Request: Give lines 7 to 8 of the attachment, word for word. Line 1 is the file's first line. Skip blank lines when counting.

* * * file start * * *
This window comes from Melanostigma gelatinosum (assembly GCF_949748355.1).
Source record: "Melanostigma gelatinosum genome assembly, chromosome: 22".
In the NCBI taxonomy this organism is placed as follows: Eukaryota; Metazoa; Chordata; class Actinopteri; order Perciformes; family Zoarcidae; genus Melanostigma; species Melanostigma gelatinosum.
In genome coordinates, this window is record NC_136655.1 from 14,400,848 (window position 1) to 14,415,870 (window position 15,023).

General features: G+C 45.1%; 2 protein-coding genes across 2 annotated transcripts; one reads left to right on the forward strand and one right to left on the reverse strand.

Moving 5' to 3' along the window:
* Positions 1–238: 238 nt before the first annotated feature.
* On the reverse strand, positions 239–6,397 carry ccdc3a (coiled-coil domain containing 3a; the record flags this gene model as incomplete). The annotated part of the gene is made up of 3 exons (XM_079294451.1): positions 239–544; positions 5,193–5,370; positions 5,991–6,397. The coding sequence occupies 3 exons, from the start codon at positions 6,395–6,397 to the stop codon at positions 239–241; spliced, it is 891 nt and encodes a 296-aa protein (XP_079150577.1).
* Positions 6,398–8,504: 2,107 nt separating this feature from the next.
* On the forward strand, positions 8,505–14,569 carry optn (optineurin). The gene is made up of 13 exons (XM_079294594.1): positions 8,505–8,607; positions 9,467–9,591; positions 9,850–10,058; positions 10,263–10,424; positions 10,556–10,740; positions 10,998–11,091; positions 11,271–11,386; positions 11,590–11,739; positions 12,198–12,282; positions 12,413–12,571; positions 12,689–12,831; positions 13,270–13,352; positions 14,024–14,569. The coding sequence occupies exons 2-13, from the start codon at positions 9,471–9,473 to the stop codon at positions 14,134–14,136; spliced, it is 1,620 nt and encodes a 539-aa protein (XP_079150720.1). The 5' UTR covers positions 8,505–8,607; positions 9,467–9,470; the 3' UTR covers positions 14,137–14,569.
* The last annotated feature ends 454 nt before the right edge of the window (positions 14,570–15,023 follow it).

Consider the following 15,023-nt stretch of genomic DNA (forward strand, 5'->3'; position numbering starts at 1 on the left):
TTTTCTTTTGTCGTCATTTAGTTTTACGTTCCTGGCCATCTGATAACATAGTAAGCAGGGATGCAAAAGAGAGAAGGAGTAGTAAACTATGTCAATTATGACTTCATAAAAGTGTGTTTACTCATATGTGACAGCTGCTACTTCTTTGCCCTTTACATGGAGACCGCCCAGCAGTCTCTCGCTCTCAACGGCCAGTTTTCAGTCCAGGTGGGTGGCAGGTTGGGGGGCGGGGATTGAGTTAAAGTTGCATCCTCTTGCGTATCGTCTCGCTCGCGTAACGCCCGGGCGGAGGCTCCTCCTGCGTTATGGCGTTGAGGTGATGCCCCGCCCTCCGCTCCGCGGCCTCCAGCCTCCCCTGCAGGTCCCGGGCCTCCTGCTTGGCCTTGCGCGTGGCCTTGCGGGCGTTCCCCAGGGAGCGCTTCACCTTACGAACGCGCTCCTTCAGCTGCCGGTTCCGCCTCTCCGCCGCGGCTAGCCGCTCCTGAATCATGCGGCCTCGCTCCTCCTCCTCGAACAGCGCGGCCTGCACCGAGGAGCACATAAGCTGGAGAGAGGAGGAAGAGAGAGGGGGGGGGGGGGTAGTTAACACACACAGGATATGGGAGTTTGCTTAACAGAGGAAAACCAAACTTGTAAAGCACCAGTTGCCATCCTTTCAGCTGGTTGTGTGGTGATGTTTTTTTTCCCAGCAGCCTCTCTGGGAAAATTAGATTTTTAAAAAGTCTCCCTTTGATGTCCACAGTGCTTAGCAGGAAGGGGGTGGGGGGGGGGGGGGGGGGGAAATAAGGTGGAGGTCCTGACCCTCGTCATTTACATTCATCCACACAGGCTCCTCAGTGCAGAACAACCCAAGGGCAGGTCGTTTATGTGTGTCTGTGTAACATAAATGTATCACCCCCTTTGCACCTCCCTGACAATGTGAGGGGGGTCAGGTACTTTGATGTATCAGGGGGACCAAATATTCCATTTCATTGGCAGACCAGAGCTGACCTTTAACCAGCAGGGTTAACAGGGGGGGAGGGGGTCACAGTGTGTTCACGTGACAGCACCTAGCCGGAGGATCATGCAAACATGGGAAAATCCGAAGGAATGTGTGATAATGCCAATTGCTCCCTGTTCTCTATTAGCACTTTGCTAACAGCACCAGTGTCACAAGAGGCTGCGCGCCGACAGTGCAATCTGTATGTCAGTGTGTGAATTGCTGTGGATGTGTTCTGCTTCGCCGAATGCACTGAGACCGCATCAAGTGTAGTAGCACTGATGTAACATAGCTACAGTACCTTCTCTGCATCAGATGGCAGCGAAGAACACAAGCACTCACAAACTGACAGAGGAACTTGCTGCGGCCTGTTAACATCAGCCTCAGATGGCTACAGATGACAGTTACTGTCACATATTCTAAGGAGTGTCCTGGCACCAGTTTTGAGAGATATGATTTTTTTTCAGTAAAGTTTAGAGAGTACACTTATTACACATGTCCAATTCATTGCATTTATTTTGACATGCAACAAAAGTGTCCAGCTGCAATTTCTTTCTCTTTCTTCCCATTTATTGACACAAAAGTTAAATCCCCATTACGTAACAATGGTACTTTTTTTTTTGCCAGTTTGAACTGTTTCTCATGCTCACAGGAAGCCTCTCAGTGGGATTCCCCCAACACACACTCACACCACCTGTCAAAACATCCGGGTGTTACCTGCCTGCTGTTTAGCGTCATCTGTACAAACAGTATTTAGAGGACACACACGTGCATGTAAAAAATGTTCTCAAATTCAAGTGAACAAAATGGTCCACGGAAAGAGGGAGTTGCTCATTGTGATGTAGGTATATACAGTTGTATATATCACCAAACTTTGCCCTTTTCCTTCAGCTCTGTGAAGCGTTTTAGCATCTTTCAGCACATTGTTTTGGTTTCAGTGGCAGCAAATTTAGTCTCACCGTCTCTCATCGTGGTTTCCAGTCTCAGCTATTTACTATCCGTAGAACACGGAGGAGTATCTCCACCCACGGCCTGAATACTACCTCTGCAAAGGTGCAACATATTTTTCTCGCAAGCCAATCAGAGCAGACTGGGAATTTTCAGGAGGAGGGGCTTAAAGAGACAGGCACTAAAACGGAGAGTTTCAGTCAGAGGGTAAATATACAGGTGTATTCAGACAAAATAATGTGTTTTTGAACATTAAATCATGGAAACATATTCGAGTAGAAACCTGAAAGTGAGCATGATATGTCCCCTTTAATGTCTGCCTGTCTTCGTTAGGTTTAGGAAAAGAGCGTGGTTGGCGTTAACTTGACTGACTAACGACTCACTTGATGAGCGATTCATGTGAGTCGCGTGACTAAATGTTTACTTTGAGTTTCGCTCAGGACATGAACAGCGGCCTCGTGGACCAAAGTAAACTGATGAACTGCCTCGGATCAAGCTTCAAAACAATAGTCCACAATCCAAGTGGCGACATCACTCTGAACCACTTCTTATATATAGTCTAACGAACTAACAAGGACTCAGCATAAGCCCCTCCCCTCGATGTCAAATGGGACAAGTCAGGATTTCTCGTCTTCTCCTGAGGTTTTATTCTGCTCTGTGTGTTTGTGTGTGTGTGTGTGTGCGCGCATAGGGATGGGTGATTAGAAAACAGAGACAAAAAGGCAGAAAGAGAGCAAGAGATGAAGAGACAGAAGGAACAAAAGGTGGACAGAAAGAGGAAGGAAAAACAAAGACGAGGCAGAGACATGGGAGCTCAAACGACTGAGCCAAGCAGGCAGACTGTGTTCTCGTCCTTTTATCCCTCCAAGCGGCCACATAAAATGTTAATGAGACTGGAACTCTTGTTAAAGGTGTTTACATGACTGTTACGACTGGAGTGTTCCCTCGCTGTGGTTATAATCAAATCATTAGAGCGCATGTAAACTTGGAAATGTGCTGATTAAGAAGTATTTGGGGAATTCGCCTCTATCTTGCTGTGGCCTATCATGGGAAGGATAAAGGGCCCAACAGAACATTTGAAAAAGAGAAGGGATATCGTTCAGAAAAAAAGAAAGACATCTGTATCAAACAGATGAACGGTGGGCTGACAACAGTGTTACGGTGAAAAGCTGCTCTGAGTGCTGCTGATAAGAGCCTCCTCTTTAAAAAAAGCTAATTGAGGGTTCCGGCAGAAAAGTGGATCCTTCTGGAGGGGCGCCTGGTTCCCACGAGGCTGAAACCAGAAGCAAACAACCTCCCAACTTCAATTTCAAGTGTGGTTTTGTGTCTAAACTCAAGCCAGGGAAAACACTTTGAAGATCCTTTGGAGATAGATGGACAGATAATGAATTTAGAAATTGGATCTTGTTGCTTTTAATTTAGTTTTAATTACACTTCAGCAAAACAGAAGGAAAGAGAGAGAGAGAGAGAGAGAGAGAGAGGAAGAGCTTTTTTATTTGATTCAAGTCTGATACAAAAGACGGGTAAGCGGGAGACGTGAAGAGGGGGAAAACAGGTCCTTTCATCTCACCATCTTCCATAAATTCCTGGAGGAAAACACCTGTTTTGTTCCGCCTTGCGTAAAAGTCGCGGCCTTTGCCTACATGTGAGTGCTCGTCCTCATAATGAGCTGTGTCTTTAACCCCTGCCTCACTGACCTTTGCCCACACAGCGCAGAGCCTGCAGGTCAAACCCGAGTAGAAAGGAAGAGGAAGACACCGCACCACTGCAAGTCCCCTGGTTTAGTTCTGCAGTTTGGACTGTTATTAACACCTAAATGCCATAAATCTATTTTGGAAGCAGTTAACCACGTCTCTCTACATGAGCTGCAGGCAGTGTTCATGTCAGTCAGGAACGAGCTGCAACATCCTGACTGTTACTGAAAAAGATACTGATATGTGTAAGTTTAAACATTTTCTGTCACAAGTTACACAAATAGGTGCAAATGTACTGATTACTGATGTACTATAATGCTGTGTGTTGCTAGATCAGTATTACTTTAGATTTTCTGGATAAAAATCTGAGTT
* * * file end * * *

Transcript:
* Positions 1–238: 238 nt before the first annotated feature.
* On the reverse strand, positions 239–6,397 carry ccdc3a (coiled-coil domain containing 3a; the record flags this gene model as incomplete). The annotated part of the gene is made up of 3 exons (XM_079294451.1): positions 239–544; positions 5,193–5,370; positions 5,991–6,397. The coding sequence occupies 3 exons, from the start codon at positions 6,395–6,397 to the stop codon at positions 239–241; spliced, it is 891 nt and encodes a 296-aa protein (XP_079150577.1).